MVD results in degeneration of the mitral valve, preventing full closure of the valve and disrupting the one-way gate mechanism. As a result, blood moves across the mitral valve in the wrong direction. The consequence of this ‘leaky’ valve depends on the volume of blood moving across the valve.

In mild cases, there may be no measura
ble adverse effect on the heart or the patient (i.e. in this situation the dog would be asymptomatic). In more severe cases, the heart responds by physically growing and enlarging. In select patients, heart enlargement is so severe that fluid begins to ‘back up’ in the lungs – this is referred to as congestive heart failure and causes an increase in your pet’s breathing rate and effort. 

Once heart enlargement develops, it is important your dog is commenced on a lifelong medication called pimobendan (even if your pet is not showing any clinical signs of heart disease). A relatively recent study showed pimobendan delays the onset of congestive heart failure by approximately 15 months. 

The good news is that Molly’s heart was not enlarged, indicating her disease was quite mild. No treatment was recommended, however her owner was strongly advised to return for a repeat echocardiogram in 6-12 months time to assess for any possible progression.

What is the main ‘take home’ message for a dog with MVD?

If your veterinarian detects a heart murmur in your dog, there is a reasonable chance it will be due to MVD (particularly if he or she is an adult small to medium breed dog). The best way to obtain an accurate diagnosis is with the aid of echocardiography, ideally performed by a veterinary specialist (e.g. veterinary cardiologist). 

Even if your pet is asymptomatic you should still strongly consider having an echocardiogram performed given the benefits of early pimobendan administration (as described above).

What is the prognosis for dogs with MVD? 

The prognosis for dogs with MVD is highly variable and depends on the severity of the underlying changes to the heart. The most common clinical consequence of MVD is the development of congestive heart failure.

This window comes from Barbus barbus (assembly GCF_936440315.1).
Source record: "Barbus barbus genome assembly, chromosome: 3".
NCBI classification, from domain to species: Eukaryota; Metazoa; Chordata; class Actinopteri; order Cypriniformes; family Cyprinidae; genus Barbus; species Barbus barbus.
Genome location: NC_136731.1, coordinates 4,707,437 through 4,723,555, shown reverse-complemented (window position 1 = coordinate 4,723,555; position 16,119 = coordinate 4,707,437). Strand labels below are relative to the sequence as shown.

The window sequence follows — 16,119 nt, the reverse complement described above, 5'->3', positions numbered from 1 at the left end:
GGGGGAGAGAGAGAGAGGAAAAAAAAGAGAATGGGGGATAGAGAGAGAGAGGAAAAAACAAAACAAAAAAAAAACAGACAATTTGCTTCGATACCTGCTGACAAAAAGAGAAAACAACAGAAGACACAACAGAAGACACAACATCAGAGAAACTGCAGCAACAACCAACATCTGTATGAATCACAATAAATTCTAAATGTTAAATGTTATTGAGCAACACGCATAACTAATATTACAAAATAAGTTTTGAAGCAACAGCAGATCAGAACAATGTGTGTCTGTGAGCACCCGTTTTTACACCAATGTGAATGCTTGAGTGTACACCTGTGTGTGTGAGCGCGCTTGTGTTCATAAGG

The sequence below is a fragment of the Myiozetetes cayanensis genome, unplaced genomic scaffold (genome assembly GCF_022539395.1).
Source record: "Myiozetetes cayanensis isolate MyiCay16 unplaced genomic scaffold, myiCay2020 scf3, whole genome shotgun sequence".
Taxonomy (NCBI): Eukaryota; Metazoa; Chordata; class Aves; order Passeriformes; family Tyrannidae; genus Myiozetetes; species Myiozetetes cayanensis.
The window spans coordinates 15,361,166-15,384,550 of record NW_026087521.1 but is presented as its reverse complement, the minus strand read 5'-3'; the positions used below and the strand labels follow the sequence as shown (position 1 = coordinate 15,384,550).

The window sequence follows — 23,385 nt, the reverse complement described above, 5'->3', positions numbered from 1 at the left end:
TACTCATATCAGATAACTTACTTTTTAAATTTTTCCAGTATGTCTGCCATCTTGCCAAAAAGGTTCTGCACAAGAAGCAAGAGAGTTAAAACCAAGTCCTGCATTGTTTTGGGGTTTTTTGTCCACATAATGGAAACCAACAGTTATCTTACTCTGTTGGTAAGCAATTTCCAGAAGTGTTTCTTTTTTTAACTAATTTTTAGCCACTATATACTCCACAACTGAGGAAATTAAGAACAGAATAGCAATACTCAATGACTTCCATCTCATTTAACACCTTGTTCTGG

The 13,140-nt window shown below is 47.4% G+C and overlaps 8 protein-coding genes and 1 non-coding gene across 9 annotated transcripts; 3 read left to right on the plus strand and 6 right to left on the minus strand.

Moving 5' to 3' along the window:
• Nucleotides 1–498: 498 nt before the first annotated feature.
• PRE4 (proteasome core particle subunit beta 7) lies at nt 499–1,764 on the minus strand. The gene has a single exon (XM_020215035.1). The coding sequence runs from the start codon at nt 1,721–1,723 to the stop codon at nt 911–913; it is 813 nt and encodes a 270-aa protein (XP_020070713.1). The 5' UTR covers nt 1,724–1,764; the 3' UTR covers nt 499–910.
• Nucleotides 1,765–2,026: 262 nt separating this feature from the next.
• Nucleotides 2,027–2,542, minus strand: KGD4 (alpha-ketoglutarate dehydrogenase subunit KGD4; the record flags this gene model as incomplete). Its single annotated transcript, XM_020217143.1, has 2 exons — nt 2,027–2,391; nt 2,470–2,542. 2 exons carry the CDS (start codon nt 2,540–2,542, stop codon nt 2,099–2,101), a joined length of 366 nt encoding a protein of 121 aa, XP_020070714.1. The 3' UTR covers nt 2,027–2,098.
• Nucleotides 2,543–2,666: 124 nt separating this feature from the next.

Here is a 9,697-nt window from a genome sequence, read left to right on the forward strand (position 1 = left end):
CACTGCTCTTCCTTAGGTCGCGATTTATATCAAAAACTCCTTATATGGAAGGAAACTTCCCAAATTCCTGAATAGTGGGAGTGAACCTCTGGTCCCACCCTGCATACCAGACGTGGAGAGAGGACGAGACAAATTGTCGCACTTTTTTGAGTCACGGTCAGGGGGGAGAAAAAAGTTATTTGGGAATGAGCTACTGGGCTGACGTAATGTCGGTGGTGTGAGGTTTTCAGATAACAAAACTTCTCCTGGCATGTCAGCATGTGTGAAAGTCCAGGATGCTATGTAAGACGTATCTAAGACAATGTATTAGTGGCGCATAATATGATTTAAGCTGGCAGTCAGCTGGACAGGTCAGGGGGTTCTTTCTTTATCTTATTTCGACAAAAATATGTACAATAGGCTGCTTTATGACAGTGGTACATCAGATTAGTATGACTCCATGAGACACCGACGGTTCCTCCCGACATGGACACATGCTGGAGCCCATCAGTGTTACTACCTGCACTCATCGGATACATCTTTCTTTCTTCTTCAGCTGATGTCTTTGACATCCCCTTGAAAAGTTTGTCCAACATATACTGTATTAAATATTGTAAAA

#1. Mild MVD (no enlargement of the heart) 

It can take 2-5 years to develop congestive heart failure from this stage of disease. However, some dogs will never develop congestive heart failure within their lifetime (and hence have a normal life expectancy from a cardiac perspective).

#2. More advanced MVD (enlargement is evident)

Congestive heart failure may develop in a shorter period of time. If a dog develops congestive heart failure (again I stress not all dogs will), the average survival time is 9-12 months. It is worth mentioning that despite the presence of congestive heart failure, most dogs have a good quality of life provided they are receiving optimal treatment.

written by Specialist Veterinary Cardiologist Dr Geoff Nicolson, February 2019 for Australian Dog Lover (all rights reserved)

About the writer
Geoff grew up in New Zealand before making the move across the ditch to complete his veterinary training. It was during vet school that he developed a strong interest in cardiology. After graduating with honours from the University of Queensland, he completed a 12 month rotating internship at the University of Queensland Veterinary Teaching Hospital

In 2013, Geoff commenced his cardiology training at the University of Sydney Veterinary Teaching Hospital. In 2017 he successfully passed the examination to obtain Diplomate status in the European College of Veterinary Internal Medicine, in the subspecialty of Cardiology. After gaining his specialist qualification, Geoff moved to Melbourne where he worked as a mobile cardiologist for 12 months. 

Last year he returned to South East Queensland to establish Veterinary Cardiac Services, a mobile service operating across Brisbane and the Sunshine Coast. Geoff also regularly takes his mobile service to Hobart, Canberra, Townsville and even Singapore.

In his spare time Geoff enjoys running and keeping fit, mainly to balance his love of restaurants, food and wine. Geoff and his partner are parents to Charlie, an Australian Silky Terrier with a lot of attitude!

For more information, please visit or email